Lebanon's pharmacists shut their shops for two days and protested alongside doctors in Beirut on Friday over shortages of medicines and medical equipment caused by the country's economic crisis.
Wearing their white coats, dozens of doctors and pharmacists demonstrated outside the Public Health Ministry.
They stormed the ministry in an attempt to meet Health Minister Hamaad Hasan but he refused to meet them, a doctor who took part in the protest told The National.
Ghassan Al Amine, who heads the Pharmacists Syndicate, told The National that in 50 years of practice, this was the first time he has had to go on strike.
“We lack basic, everyday drugs to treat chronic ailments such as diabetes, cholesterol, and heart disease. This is a disaster,” he said.
The private hospitals’ syndicate said on Thursday that dialysis treatments might be suspended next week because of a lack of medical supplies.
Lebanon's shortages, and the protests they have sparked, are the latest sign of a crumbling state in what was once a medical centre for the Middle East.
After a year and a half of severe economic crisis, Lebanese face shortages of basic necessities ranging from medicines to infant formula and fuel, most of which are imports that must be paid for in dollars.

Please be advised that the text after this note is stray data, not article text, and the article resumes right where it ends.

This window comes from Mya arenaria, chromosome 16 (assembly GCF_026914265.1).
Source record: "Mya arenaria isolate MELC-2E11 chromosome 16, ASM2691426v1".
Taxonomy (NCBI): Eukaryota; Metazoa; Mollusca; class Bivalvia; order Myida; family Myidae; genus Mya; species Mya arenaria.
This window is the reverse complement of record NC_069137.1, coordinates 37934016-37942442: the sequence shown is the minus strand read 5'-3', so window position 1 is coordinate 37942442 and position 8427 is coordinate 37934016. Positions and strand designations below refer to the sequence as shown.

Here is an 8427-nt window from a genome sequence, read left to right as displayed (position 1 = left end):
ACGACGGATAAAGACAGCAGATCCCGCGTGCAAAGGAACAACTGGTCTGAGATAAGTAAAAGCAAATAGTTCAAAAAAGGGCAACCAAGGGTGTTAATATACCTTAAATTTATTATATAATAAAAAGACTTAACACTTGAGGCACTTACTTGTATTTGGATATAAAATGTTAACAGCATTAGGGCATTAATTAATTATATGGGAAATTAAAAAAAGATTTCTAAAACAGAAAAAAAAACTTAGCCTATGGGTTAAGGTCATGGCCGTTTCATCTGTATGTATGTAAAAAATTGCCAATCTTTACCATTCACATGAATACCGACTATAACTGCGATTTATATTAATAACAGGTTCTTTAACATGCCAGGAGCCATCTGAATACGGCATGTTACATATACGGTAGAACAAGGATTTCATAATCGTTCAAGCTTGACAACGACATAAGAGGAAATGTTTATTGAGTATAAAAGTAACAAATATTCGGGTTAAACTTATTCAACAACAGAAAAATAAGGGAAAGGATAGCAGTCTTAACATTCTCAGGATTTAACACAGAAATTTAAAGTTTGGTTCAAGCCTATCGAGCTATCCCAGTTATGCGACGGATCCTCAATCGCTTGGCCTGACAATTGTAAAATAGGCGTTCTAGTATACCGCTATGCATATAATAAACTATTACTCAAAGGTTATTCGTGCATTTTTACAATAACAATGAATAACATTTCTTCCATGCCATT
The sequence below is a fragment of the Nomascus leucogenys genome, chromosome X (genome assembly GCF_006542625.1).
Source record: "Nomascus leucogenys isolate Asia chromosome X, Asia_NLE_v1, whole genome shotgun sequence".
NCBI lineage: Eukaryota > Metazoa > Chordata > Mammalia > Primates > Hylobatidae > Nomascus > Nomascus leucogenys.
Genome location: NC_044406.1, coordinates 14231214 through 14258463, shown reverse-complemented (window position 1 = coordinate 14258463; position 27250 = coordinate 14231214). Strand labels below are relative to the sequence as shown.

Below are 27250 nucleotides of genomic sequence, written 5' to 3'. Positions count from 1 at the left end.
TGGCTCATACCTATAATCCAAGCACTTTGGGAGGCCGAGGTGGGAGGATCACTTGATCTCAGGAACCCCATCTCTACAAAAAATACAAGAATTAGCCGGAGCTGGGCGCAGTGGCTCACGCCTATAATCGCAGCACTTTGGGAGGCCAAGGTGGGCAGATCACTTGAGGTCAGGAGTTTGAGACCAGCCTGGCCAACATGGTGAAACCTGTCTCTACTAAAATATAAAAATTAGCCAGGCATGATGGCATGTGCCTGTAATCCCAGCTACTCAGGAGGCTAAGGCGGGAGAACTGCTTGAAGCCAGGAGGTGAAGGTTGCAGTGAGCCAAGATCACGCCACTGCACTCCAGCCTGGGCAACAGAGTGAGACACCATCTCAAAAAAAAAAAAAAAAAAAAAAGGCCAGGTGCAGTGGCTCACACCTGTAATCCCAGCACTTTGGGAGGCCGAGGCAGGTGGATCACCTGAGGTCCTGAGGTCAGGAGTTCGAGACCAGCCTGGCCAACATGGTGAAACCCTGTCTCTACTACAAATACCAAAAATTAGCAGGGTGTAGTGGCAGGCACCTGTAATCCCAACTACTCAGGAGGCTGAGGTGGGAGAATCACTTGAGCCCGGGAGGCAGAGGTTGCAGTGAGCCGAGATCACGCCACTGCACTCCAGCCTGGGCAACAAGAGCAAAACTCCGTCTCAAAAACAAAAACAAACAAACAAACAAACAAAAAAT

The financial collapse, caused in large part by decades of economic mismanagement and corruption, leaves the central bank with dwindling foreign currency reserves. The value of the Lebanese pound has plummeted from the official peg of 1,507 to the US dollar at the start of the crisis to 15,000 on Friday.
Faced with shortages, rising prices, unemployment and poverty, and increased power failures, Lebanese have taken to setting up roadblocks to express their anger.
Activists and NGOs accuse Lebanese politicians of prolonging the crisis and making it worse by failing to implement the reforms necessary to access debt relief and loans from the international community.
The formation of a new government has been stalled by bickering over ministry allocations ever since the government led by Hassan Diab resigned after the devastating blast at Beirut port on August 4 last year.
Long queues at petrol stations are a common sight and the Lebanese have grown accustomed to visiting several pharmacies before they can find the medicines they need.
After waiting for an hour at a petrol station in Beirut, Mangala El Hindi, 50, told The National the country was facing its darkest days.
“I have just undergone surgery and yet I am forced to queue for petrol in this heat,” she said, opening her car door as she gasped for air.
“The situation is so bad, we are not living, we’re merely surviving.”